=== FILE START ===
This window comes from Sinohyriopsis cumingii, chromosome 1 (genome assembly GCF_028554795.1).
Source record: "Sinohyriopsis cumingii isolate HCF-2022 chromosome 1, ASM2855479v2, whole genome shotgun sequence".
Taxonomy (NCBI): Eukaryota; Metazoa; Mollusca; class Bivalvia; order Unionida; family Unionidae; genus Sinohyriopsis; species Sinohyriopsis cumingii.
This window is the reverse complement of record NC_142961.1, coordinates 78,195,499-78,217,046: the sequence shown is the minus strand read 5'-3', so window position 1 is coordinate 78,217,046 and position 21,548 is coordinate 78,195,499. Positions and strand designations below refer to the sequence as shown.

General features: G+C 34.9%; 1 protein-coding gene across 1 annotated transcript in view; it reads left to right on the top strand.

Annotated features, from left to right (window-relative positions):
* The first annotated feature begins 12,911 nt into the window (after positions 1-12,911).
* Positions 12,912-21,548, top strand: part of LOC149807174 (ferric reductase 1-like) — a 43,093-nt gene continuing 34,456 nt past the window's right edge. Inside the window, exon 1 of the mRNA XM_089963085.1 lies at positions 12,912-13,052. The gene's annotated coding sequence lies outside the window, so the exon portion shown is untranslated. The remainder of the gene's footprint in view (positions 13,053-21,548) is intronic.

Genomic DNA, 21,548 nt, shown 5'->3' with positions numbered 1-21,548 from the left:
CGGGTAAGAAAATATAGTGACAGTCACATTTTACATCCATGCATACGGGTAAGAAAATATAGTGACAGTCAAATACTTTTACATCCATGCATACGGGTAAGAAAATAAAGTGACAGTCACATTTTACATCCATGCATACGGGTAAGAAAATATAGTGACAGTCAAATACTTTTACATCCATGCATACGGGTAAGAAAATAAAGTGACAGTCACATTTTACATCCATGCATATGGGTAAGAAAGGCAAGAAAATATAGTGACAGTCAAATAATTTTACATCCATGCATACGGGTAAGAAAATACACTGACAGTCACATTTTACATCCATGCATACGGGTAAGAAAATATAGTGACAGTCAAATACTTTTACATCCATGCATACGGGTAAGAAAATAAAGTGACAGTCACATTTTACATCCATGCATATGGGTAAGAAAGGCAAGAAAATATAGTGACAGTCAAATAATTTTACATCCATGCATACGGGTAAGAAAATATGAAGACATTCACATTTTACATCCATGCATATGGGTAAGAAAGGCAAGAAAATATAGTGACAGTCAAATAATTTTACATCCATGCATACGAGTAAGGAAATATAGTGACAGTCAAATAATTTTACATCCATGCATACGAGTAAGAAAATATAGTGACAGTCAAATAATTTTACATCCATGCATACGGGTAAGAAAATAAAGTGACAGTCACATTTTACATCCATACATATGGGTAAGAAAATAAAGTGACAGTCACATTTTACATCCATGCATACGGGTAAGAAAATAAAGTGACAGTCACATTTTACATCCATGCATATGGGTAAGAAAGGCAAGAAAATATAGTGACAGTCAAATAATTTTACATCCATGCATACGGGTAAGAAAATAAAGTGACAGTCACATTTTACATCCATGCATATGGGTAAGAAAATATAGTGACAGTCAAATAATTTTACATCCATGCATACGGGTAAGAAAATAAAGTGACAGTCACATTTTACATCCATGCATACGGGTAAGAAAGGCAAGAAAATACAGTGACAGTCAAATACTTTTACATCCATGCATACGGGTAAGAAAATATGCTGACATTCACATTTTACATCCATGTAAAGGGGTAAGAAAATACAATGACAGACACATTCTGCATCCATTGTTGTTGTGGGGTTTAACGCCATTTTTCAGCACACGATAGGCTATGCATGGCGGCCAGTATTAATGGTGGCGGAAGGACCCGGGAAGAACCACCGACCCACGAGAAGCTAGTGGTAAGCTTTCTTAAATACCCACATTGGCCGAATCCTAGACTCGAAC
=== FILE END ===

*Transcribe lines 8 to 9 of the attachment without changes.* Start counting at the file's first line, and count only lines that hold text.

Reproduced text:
* Positions 12,912-21,548, top strand: part of LOC149807174 (ferric reductase 1-like) — a 43,093-nt gene continuing 34,456 nt past the window's right edge. Inside the window, exon 1 of the mRNA XM_089963085.1 lies at positions 12,912-13,052. The gene's annotated coding sequence lies outside the window, so the exon portion shown is untranslated. The remainder of the gene's footprint in view (positions 13,053-21,548) is intronic.

Genomic DNA, 21,548 nt, shown 5'->3' with positions numbered 1-21,548 from the left: